Further information - research grants
For complete information on the application procedure read the NERC research grants handbook. The following is a brief introduction.
Applicants to a Standard, Large or Knowledge Exchange grant call may submit up to one application as the Principal or as a Co-Investigator, and one further application as a non-lead Principal Investigator or Co-Investigator.
Large grant applications will only be accepted if an outline proposal has previously been submitted and invited to proceed to the full proposal stage.
Applicants must ensure that their application is received by NERC by 16:00 on the relevant closing date. They should leave enough time for their application to pass through their organisation's Je-S submission route before this time. Any application that is received after the closing date, is incomplete or does not meet NERC's eligibility criteria will be returned to the applicant and will not be considered.
For some of our schemes we allow the award to be joint between several research organisations. Each component, greater than £65k 100% FEC, may be submitted separately with a named Principal Investigator but the project title, objectives, summary, academic beneficiaries and impact summary should be common to all component application forms.
For all applications for NERC research grants, the Principal Investigator must submit form Je-SRP1 (NERC), together with a Case for Support. The maximum length of the Case for Support depends on the scheme type. It must be completed in single-spaced typescript of minimum font size 11 point (Arial font) with margins of at least 2 cm. References can be presented in a smaller font size provided it is sufficiently clear. Applicants should avoid the use of colour graphs or pictures, which will not be reproduced in colour in any hard copies used during assessment. Any proposal in which the Case for Support does not comply with these specifications will be rejected.
Case for Support
The Case for Support should have three parts:
Part 1 - Previous Track Record
- A summary of results and conclusions of recent relevant work
- Specific expertise available to the project
- An indication of how previous work has contributed to UK competitiveness or improving the quality of life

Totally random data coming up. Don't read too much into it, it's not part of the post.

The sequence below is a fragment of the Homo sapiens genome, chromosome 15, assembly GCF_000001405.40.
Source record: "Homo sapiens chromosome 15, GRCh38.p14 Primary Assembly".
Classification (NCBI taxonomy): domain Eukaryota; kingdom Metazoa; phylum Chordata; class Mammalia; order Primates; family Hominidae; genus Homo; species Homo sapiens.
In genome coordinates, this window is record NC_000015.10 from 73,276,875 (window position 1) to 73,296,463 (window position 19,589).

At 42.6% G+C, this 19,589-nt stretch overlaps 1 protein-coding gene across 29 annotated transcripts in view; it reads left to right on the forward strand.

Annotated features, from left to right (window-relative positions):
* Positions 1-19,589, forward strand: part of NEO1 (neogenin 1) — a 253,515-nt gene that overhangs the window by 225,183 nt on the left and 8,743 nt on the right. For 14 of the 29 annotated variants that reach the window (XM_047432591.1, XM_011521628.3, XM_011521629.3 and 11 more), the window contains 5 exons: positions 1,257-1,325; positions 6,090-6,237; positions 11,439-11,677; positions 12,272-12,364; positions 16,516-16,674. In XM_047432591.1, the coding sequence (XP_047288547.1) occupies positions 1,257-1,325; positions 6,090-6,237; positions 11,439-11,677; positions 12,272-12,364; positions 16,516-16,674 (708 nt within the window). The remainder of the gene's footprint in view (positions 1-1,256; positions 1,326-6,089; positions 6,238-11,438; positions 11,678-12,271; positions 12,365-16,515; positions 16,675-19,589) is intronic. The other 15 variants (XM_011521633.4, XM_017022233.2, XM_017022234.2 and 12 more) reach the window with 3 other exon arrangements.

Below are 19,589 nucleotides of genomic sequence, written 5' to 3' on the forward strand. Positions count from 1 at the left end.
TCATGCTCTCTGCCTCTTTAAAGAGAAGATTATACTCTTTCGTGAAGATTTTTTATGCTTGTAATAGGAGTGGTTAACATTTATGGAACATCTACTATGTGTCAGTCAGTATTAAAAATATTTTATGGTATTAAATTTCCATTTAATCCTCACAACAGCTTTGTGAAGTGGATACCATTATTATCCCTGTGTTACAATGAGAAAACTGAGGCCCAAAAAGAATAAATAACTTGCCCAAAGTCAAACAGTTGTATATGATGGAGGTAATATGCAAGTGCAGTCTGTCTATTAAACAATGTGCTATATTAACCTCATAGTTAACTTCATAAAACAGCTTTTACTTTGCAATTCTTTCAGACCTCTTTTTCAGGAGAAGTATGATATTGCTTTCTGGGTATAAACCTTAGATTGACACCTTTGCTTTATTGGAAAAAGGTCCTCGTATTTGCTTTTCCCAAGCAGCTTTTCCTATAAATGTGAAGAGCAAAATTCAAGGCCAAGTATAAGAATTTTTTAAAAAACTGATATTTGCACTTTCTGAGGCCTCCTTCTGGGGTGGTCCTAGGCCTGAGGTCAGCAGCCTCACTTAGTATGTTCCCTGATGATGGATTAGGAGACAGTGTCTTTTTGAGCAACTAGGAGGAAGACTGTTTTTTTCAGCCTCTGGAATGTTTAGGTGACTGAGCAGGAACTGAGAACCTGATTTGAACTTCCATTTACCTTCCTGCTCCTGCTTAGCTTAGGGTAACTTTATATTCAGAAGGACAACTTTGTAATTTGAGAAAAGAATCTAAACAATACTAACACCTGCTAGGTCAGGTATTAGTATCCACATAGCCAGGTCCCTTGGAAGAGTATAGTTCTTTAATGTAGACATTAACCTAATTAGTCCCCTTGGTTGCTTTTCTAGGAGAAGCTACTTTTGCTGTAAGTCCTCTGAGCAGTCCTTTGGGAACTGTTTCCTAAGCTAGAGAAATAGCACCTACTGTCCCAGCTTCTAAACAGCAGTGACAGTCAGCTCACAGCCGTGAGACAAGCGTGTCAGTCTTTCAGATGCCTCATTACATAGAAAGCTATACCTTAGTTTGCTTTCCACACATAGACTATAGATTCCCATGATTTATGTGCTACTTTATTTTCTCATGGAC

Part 2 - A Description of the Proposed Research
- Underlying rationale, scientific and technological issues to be addressed
- Specific objectives of the project
- Methodology and approach
- Programme and/or plan of research
- Management of the project and resources
- Long-term stewardship of resulting datasets
- Dissemination activities
Part 3 - Outline Data Management Plan
Justification of Resources
Applicants use this part if the proposal to justify the resources requested. Failure to properly demonstrate that the resources are fully appropriate to the proposed programme of research and that they provide value for money, may result in cuts being recommended by moderating panels.
An example of a well-written Justification of Resources is provided below. Our thanks to the authors of this text for providing their permission to publish it as a good practice guide.
Justification is not required for the Directly Allocated Estates and Indirect costs. All other costs, particularly all Directly Incurred and Investigator effort, must be fully justified.
All applications for research grants must be accompanied by a pathways to impact document. Its main purpose is to describe what will be done to ensure that the non-academic beneficiaries identified in the Impact Summary have the best possible opportunity to engage with, and therefore benefit from, the research. Applicants are allowed two pages of A4 to:
- Provide an outline of the user information:
- Who the users will be
- How the work will benefit these users
- Identify activities that will be undertaken to ensure optimal engagement with end-users and awareness-raising
- Identify who is likely to be undertaking the impact activities
- Detail costs of any impact activities proposed (including staff time)